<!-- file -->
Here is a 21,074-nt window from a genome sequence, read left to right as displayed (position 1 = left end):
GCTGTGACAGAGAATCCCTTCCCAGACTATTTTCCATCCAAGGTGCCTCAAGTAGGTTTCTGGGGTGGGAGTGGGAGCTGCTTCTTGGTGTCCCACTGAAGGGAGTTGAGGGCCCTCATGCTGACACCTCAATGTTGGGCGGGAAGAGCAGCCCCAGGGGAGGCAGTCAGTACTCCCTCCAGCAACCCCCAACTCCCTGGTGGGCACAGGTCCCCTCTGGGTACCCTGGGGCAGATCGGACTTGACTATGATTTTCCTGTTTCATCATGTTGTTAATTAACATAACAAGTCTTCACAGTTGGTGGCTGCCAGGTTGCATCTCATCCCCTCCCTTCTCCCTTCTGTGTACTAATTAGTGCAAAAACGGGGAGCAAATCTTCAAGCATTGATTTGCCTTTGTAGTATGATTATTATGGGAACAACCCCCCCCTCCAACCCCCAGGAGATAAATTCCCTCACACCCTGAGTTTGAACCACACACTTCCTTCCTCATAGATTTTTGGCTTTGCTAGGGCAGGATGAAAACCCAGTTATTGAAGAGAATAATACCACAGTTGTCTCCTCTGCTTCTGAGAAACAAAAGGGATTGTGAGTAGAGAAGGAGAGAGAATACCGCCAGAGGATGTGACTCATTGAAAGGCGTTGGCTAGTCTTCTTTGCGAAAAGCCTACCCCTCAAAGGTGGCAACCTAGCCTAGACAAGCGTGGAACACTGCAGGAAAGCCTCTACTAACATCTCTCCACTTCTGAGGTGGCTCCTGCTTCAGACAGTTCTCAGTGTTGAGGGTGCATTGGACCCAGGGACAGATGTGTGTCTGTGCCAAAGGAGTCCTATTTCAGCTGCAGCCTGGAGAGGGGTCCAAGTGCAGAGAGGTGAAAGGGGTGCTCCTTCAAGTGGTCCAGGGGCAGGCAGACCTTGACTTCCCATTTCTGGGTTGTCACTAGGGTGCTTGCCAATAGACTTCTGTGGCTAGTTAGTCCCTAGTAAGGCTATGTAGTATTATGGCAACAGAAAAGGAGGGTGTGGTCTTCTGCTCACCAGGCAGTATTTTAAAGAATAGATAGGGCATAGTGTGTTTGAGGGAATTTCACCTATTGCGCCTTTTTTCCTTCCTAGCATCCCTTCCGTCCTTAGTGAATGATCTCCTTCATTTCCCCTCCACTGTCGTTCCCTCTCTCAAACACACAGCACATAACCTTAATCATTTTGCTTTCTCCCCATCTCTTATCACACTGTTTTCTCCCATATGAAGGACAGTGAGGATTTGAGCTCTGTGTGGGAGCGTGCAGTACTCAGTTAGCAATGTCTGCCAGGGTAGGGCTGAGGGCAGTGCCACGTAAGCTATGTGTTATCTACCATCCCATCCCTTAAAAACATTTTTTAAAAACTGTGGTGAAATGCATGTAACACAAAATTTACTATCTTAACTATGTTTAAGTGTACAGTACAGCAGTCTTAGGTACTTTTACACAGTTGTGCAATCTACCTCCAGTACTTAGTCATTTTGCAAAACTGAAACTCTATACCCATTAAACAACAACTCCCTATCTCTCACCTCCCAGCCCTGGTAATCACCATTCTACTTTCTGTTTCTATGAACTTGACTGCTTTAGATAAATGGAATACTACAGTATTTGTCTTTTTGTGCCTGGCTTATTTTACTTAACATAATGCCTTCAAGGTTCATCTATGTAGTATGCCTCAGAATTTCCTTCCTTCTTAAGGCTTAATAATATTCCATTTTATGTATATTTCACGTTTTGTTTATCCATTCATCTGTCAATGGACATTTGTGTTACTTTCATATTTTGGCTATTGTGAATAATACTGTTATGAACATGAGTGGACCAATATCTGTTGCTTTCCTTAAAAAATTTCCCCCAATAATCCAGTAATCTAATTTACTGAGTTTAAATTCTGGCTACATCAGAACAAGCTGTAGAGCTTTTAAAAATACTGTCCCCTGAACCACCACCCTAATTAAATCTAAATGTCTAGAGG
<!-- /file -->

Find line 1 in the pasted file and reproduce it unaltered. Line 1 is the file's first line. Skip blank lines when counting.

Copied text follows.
Here is a 21,074-nt window from a genome sequence, read left to right as displayed (position 1 = left end):